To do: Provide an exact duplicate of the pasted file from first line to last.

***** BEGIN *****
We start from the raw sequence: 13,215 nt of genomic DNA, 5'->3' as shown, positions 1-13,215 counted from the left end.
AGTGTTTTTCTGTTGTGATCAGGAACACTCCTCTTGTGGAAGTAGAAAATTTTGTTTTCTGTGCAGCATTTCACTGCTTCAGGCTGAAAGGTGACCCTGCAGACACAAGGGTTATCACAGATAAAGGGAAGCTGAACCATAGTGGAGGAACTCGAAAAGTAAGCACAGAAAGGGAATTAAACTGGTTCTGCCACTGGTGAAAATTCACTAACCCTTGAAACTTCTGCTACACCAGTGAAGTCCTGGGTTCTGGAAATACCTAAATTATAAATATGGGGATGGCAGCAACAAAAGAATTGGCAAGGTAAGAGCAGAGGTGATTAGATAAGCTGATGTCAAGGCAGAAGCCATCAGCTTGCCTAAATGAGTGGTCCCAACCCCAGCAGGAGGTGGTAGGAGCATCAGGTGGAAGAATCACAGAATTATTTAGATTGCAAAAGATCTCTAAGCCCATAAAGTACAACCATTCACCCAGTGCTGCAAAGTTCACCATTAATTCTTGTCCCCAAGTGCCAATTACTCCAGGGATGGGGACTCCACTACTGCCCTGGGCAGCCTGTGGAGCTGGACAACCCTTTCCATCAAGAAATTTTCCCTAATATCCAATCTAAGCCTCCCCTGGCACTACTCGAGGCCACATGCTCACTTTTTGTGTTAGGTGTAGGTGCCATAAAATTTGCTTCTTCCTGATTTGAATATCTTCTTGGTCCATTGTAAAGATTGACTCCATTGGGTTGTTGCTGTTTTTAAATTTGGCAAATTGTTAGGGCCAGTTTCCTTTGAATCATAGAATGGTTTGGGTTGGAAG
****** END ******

We start from the raw sequence: 13,215 nt of genomic DNA, 5'->3' as shown, positions 1-13,215 counted from the left end.
AGTGTTTTTCTGTTGTGATCAGGAACACTCCTCTTGTGGAAGTAGAAAATTTTGTTTTCTGTGCAGCATTTCACTGCTTCAGGCTGAAAGGTGACCCTGCAGACACAAGGGTTATCACAGATAAAGGGAAGCTGAACCATAGTGGAGGAACTCGAAAAGTAAGCACAGAAAGGGAATTAAACTGGTTCTGCCACTGGTGAAAATTCACTAACCCTTGAAACTTCTGCTACACCAGTGAAGTCCTGGGTTCTGGAAATACCTAAATTATAAATATGGGGATGGCAGCAACAAAAGAATTGGCAAGGTAAGAGCAGAGGTGATTAGATAAGCTGATGTCAAGGCAGAAGCCATCAGCTTGCCTAAATGAGTGGTCCCAACCCCAGCAGGAGGTGGTAGGAGCATCAGGTGGAAGAATCACAGAATTATTTAGATTGCAAAAGATCTCTAAGCCCATAAAGTACAACCATTCACCCAGTGCTGCAAAGTTCACCATTAATTCTTGTCCCCAAGTGCCAATTACTCCAGGGATGGGGACTCCACTACTGCCCTGGGCAGCCTGTGGAGCTGGACAACCCTTTCCATCAAGAAATTTTCCCTAATATCCAATCTAAGCCTCCCCTGGCACTACTCGAGGCCACATGCTCACTTTTTGTGTTAGGTGTAGGTGCCATAAAATTTGCTTCTTCCTGATTTGAATATCTTCTTGGTCCATTGTAAAGATTGACTCCATTGGGTTGTTGCTGTTTTTAAATTTGGCAAATTGTTAGGGCCAGTTTCCTTTGAATCATAGAATGGTTTGGGTTGGAAG